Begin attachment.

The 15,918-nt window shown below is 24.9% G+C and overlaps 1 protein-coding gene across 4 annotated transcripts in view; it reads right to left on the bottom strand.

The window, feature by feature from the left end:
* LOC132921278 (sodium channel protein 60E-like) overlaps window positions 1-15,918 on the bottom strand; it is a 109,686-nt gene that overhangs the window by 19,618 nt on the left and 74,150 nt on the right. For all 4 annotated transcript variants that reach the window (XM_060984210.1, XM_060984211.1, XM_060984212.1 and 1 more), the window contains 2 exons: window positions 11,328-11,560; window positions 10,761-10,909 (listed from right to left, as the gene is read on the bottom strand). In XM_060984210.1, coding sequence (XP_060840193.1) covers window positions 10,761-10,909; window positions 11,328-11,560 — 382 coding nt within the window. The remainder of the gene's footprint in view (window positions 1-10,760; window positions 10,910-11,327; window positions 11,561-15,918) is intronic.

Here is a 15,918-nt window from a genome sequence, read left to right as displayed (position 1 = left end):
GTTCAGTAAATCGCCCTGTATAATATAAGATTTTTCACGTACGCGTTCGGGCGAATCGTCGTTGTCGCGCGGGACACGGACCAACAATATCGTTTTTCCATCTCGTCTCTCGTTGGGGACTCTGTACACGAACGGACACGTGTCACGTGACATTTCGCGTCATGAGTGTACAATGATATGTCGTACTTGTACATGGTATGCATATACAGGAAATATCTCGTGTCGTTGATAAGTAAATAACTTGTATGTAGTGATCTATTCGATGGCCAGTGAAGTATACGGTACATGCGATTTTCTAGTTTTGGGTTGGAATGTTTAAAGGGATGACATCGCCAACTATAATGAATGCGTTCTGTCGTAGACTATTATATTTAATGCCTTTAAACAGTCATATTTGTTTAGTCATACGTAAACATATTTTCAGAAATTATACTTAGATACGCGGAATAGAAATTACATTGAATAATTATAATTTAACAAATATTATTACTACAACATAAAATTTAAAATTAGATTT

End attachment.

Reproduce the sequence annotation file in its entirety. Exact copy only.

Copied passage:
The 15,918-nt window shown below is 24.9% G+C and overlaps 1 protein-coding gene across 4 annotated transcripts in view; it reads right to left on the bottom strand.

The window, feature by feature from the left end:
* LOC132921278 (sodium channel protein 60E-like) overlaps window positions 1-15,918 on the bottom strand; it is a 109,686-nt gene that overhangs the window by 19,618 nt on the left and 74,150 nt on the right. For all 4 annotated transcript variants that reach the window (XM_060984210.1, XM_060984211.1, XM_060984212.1 and 1 more), the window contains 2 exons: window positions 11,328-11,560; window positions 10,761-10,909 (listed from right to left, as the gene is read on the bottom strand). In XM_060984210.1, coding sequence (XP_060840193.1) covers window positions 10,761-10,909; window positions 11,328-11,560 — 382 coding nt within the window. The remainder of the gene's footprint in view (window positions 1-10,760; window positions 10,910-11,327; window positions 11,561-15,918) is intronic.

Here is a 15,918-nt window from a genome sequence, read left to right as displayed (position 1 = left end):
GTTCAGTAAATCGCCCTGTATAATATAAGATTTTTCACGTACGCGTTCGGGCGAATCGTCGTTGTCGCGCGGGACACGGACCAACAATATCGTTTTTCCATCTCGTCTCTCGTTGGGGACTCTGTACACGAACGGACACGTGTCACGTGACATTTCGCGTCATGAGTGTACAATGATATGTCGTACTTGTACATGGTATGCATATACAGGAAATATCTCGTGTCGTTGATAAGTAAATAACTTGTATGTAGTGATCTATTCGATGGCCAGTGAAGTATACGGTACATGCGATTTTCTAGTTTTGGGTTGGAATGTTTAAAGGGATGACATCGCCAACTATAATGAATGCGTTCTGTCGTAGACTATTATATTTAATGCCTTTAAACAGTCATATTTGTTTAGTCATACGTAAACATATTTTCAGAAATTATACTTAGATACGCGGAATAGAAATTACATTGAATAATTATAATTTAACAAATATTATTACTACAACATAAAATTTAAAATTAGATTT